Ethics in Research Essay
Ethical issues surround research studies involving human subjects. Some groups in society are regarded as vulnerable, and their inclusion in research is usually under ethical and legal regulations. Vulnerable groups include pregnant women, children, the terminally ill, the elderly, ethnic minorities, and people with physical disabilities.
The government and other regulatory bodies have developed laws and acts that govern research using human subjects from these vulnerable populations. This paper focuses on Institutional Review Board regulations and pregnant mothers as a vulnerable group.
Many ethical issues surround research using pregnant women. According to Artal and Rubenfeld (2017), their exclusion in research studies is rooted in fear of harming the fetus and the mother. Pregnancy changes the body’s physiology, and thus, drugs and other interventions may have deviations from a non-pregnant human’s reaction.
The Institutional Review Board and government regulations strictly and almost always exclude pregnant women from research even if it involves a critically relevant question or few risks associated with the research (Artal & Rubenfeld, 2017). Research interventions such as drug clinical trials may harm the fetus (congenital anomalies), killing it or affecting it after delivery as a child or an adult.
Pregnant mothers are almost always excluded from research studies. Unless mothers are involved in research on matters affecting pregnant mothers, they should be excluded from research studies. However, there has been a tremendous increase in severe medical conditions in pregnancy that warrant medical treatment (van der Graaf et al., 2018).
These conditions include gestational hypertension, diabetes, deep vein thrombosis, and hyperemesis gravidorum. The incidence rate has been rising, and thus, the ethical principle, justice comes into play. Instead of excluding them, they should be included in research studies to mitigate the incidences of medical conditions during pregnancy (van der Graaf et al., 2018).
In 1975, the National Commission for the Protection of Human Subjects incorporated some guidelines for dealing with vulnerable groups, including pregnant mothers (Artal & Rubenfeld, 2017). These guidelines address mother and fetal subjects in therapeutic and nontherapeutic research studies (Saez et al., 2017).
The IRB monitors biomedical research that uses human subjects. The IRB must give specific regulations regarding the vulnerable populations (Saez et al., 2017). Thus, pregnant mothers are not exclusively excluded from research studies.
Research studies geared towards the health welfare of the baby or the mother are done, but they are highly regulated by the modifications of ethical research guidelines (Artal & Rubenfeld, 2017). IRB protects against coercion, physical control, undue influence, and manipulation of subjects. It does so through the development of regulations.
For example, IRB institutes that research using fetal or mother as the subject can be done when the relay cannot be realized using other means (Artal & Rubenfeld, 2017). This regulation minimizes the risk to the fetus and the mother that is conveyed by nontherapeutic procedures. The IRB also protects against coercion, for example, when children are involved in research by threatening them or without seeking their consent.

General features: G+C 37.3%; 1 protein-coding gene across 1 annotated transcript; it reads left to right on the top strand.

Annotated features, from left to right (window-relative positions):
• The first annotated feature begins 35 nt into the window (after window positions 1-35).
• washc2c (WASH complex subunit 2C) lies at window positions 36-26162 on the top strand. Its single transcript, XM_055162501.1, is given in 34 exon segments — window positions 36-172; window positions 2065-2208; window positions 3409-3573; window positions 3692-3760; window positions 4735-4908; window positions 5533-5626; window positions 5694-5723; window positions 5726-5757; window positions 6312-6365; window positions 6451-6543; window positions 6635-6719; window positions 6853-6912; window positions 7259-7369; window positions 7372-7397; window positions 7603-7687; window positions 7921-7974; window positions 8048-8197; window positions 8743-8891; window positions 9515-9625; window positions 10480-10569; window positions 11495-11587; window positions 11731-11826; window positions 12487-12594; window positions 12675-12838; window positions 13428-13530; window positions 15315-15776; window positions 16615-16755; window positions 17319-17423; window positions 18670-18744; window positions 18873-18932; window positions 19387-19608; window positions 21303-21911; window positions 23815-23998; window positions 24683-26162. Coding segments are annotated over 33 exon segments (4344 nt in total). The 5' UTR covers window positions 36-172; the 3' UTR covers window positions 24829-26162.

The IRB instructs that research can be carried out on vulnerable groups only in the research specifically regarding that group, thus protecting the vulnerable group from manipulation (van der Graaf et al., 2018). IRD enforces ethical requirements such as informed consent as stipulated in the Belmont report to prevent subjects from manipulation.
Having a diversified sample during a research study is very important. A diversified group provides a good representation of the society’s culture and conditions. The sample represents all ages and ethnicities, and hence findings can be easily generalized on populations.
Interventions can be personalized to reach all persons and be effective to all people to whom it was intended. Research involves testing interventions, and when a sample is not representative, conclusions may be made, yet interventions impinge on ethical issues in some groups.
Research involving human subjects requires apt regulations. Specifically, concise regulations are essenatial when using vulnerable groups of human subjects, as seen above. The government and legislative bodies’ regulations inform research activities involving these vulnerable groups. Ethical considerations are a must in these research studies. In addition, when carrying out research studies, it is good to diversify the sample to include all groups in the society.
Artal, R., & Rubenfeld, S. (2017). Ethical issues in research. Best Practice & Research Clinical Obstetrics & Gynaecology, 43, 107-114. https://doi.org/10.1016/j.bpobgyn.2016.12.006
Saenz, C., Cheah, P. Y., van der Graaf, R., Henry, L. M., & Mastroianni, A. C. (2017). Ethics, regulation, and beyond: the landscape of research with pregnant women. Reproductive Health, 14(3), 9-14. https://doi.org/10.1186/s12978-017-0421-3
van der Graaf, R., van der Zande, I. S., den Ruijter, H. M., Oudijk, M. A., van Delden, J. J., Rengerink, K. O., & Groenwold, R. H. (2018). Fair inclusion of pregnant women in clinical trials: an integrated scientific and ethical approach. Trials, 19(1), 1-9. https://doi.org/10.1186/s13063-017-2402-9